“He was always polite, with a great sense of humor,” Chapman added, “and he faced his illness with great bravery, philosophical to the end.”
Shan Liljestrand, 31, cinematographer in Los Angeles, remembers “doing a lot of hiking on Maui and Oahu” with her father, and taking boat trips to Kaneohe Sand Bar and Rabbit Island on the Seacraft motorboat 23-footer from Liljestrand, “which he was very proud of, a dry boat that handled open water and rough seas well.”
As the youngest member of the board of directors of the Liljestrand Foundation, “I am extremely grateful to my father for being involved in the house and to all the people I have been able to work with from different worlds and different generations, ”he said.
Graduated from Punahou School in 1959, Liljestrand received a Bachelor of Science in Biology from San Jose State University in California; a master’s degree in public health from the University of Hawaii; and a master’s degree in architecture from the University of New Mexico.
He worked as a hospital administrator at the Leeward Hospital and Clinic, as a designer and draftsman for an architect in Honolulu and in his family’s real estate business.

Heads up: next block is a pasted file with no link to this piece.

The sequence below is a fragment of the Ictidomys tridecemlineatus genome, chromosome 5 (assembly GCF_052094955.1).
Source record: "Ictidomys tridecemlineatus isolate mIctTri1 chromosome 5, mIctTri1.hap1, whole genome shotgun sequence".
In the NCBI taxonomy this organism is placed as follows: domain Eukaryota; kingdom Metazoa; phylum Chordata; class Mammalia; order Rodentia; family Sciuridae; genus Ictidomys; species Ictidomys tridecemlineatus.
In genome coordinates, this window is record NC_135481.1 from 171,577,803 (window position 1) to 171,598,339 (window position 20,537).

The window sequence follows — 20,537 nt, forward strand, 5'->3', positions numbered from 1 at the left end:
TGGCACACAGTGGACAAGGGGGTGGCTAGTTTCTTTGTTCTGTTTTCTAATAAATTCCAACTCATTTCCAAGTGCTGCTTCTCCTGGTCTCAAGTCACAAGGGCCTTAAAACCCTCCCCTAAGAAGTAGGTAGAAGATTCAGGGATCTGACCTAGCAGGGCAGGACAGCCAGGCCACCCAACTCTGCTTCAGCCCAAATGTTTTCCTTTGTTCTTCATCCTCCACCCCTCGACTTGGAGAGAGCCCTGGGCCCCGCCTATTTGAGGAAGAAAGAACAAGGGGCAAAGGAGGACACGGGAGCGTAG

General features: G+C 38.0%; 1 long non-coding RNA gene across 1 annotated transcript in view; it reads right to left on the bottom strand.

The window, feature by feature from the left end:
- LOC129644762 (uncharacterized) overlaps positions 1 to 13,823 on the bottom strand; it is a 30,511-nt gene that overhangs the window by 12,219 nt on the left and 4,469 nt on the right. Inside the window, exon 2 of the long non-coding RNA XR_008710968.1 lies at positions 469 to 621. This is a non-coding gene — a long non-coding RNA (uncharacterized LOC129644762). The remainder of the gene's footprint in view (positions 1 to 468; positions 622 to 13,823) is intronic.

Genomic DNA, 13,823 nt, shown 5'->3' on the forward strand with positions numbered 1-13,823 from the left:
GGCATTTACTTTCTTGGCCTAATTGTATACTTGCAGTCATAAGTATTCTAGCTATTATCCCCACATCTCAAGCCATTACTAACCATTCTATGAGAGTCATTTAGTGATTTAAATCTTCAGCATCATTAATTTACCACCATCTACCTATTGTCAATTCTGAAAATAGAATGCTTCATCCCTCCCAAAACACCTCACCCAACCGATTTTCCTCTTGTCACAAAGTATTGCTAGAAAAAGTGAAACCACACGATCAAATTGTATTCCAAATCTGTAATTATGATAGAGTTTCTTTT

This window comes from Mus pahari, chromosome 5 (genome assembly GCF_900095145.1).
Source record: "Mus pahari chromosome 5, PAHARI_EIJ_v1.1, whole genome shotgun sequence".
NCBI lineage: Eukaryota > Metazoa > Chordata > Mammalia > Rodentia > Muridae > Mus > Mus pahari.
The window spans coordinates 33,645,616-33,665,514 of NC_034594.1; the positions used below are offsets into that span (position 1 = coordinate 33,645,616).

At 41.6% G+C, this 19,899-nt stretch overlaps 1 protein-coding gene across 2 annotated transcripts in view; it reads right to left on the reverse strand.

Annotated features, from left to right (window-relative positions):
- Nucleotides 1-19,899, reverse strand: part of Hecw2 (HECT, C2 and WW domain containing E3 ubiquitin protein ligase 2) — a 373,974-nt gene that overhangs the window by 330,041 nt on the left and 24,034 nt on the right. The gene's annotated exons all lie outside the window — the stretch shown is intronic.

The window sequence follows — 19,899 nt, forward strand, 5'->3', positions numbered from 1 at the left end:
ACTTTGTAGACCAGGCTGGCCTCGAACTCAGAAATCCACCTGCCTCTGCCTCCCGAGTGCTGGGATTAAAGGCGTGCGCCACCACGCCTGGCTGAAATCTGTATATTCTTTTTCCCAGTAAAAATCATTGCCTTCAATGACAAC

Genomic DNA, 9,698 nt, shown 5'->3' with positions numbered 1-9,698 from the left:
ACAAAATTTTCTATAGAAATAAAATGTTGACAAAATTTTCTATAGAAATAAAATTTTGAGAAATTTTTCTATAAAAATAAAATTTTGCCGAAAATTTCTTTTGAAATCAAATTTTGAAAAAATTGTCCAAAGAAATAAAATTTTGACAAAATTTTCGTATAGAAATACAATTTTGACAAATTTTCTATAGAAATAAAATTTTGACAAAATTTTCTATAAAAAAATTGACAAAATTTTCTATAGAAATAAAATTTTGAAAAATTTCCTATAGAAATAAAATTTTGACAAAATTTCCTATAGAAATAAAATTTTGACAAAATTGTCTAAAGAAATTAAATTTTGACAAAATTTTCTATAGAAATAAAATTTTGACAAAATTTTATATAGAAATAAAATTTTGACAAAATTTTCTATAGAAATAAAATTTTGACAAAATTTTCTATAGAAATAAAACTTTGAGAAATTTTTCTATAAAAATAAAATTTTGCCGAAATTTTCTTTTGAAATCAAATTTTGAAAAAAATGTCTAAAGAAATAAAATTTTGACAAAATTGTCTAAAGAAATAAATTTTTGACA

His photographs have appeared in “Artists of Hawaii 1982” at the Honolulu Academy of the Arts, and his documentary films have been screened locally and at the Los Angeles and Chicago International Film Festivals.
At the Chicago festival, he won a gold plaque for “Molokai Solo,” which recounted solitary journeys by water and on foot along the rugged coast of Windward Island. In one of the island’s remote valleys, he built a campsite with a stone platform and a rainwater catchment system.
Additionally, Liljestrand documented a 14-day raft trip through the Grand Canyon performed by a chamber music ensemble who played music throughout; and an 8,000-mile journey by train and riverboat through western China with his father and uncle, who grew up in Chengdu, Sichuan, where their parents served as medical missionaries.
But he has dedicated the last 17 years of his life to researching the history of his parents and their home, helping to establish the foundation and its programs, and co-authoring an upcoming book, “Architecture: the time, the place and the people ”, which tells the story of his family and the Liljestrand house and is designed by Barbara Pope.
“He had had a happy childhood growing up in the house, with these parents who wanted to build, not a fancy house but just a simple house, with simple materials,” said Durand, who recently posted “Wave Woman”, a memoir of his own mother.
A member of the board of directors of the Hawai’i Architectural Foundation and the Adventurers’ Club of Honolulu, where he served as president for five terms, Liljestrand was also a member of the advisory board of the School of Architecture at UH Manoa. .
He has lectured extensively on the Liljestrand House, including at the American Institute of Architecture in New York and the National Architectural Museum in Frankfurt, Germany, where the Ossipoff exhibit had traveled.